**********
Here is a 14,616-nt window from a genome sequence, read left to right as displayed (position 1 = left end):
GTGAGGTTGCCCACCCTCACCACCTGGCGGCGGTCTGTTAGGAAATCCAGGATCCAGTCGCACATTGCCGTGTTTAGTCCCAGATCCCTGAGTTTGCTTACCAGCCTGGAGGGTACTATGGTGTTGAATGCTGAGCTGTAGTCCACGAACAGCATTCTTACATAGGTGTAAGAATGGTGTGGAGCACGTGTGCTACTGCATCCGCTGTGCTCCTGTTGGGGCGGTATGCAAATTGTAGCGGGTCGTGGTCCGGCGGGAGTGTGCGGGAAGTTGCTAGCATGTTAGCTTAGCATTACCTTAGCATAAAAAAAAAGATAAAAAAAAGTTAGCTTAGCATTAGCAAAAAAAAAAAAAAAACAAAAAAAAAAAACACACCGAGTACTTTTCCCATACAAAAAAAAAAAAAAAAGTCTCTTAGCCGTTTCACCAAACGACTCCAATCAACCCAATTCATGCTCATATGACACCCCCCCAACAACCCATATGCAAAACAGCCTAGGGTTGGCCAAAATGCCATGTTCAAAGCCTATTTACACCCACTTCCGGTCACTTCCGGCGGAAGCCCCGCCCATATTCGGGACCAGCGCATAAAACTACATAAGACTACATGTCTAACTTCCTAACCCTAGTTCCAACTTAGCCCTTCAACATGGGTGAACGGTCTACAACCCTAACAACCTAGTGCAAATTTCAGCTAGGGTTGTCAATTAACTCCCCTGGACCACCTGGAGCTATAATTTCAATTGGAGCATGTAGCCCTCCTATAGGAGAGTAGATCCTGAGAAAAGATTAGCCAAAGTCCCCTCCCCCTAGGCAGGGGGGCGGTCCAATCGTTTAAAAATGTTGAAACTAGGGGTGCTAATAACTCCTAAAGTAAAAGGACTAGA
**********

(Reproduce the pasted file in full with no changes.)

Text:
Here is a 14,616-nt window from a genome sequence, read left to right as displayed (position 1 = left end):
GTGAGGTTGCCCACCCTCACCACCTGGCGGCGGTCTGTTAGGAAATCCAGGATCCAGTCGCACATTGCCGTGTTTAGTCCCAGATCCCTGAGTTTGCTTACCAGCCTGGAGGGTACTATGGTGTTGAATGCTGAGCTGTAGTCCACGAACAGCATTCTTACATAGGTGTAAGAATGGTGTGGAGCACGTGTGCTACTGCATCCGCTGTGCTCCTGTTGGGGCGGTATGCAAATTGTAGCGGGTCGTGGTCCGGCGGGAGTGTGCGGGAAGTTGCTAGCATGTTAGCTTAGCATTACCTTAGCATAAAAAAAAAGATAAAAAAAAGTTAGCTTAGCATTAGCAAAAAAAAAAAAAAAACAAAAAAAAAAAACACACCGAGTACTTTTCCCATACAAAAAAAAAAAAAAAAGTCTCTTAGCCGTTTCACCAAACGACTCCAATCAACCCAATTCATGCTCATATGACACCCCCCCAACAACCCATATGCAAAACAGCCTAGGGTTGGCCAAAATGCCATGTTCAAAGCCTATTTACACCCACTTCCGGTCACTTCCGGCGGAAGCCCCGCCCATATTCGGGACCAGCGCATAAAACTACATAAGACTACATGTCTAACTTCCTAACCCTAGTTCCAACTTAGCCCTTCAACATGGGTGAACGGTCTACAACCCTAACAACCTAGTGCAAATTTCAGCTAGGGTTGTCAATTAACTCCCCTGGACCACCTGGAGCTATAATTTCAATTGGAGCATGTAGCCCTCCTATAGGAGAGTAGATCCTGAGAAAAGATTAGCCAAAGTCCCCTCCCCCTAGGCAGGGGGGCGGTCCAATCGTTTAAAAATGTTGAAACTAGGGGTGCTAATAACTCCTAAAGTAAAAGGACTAGA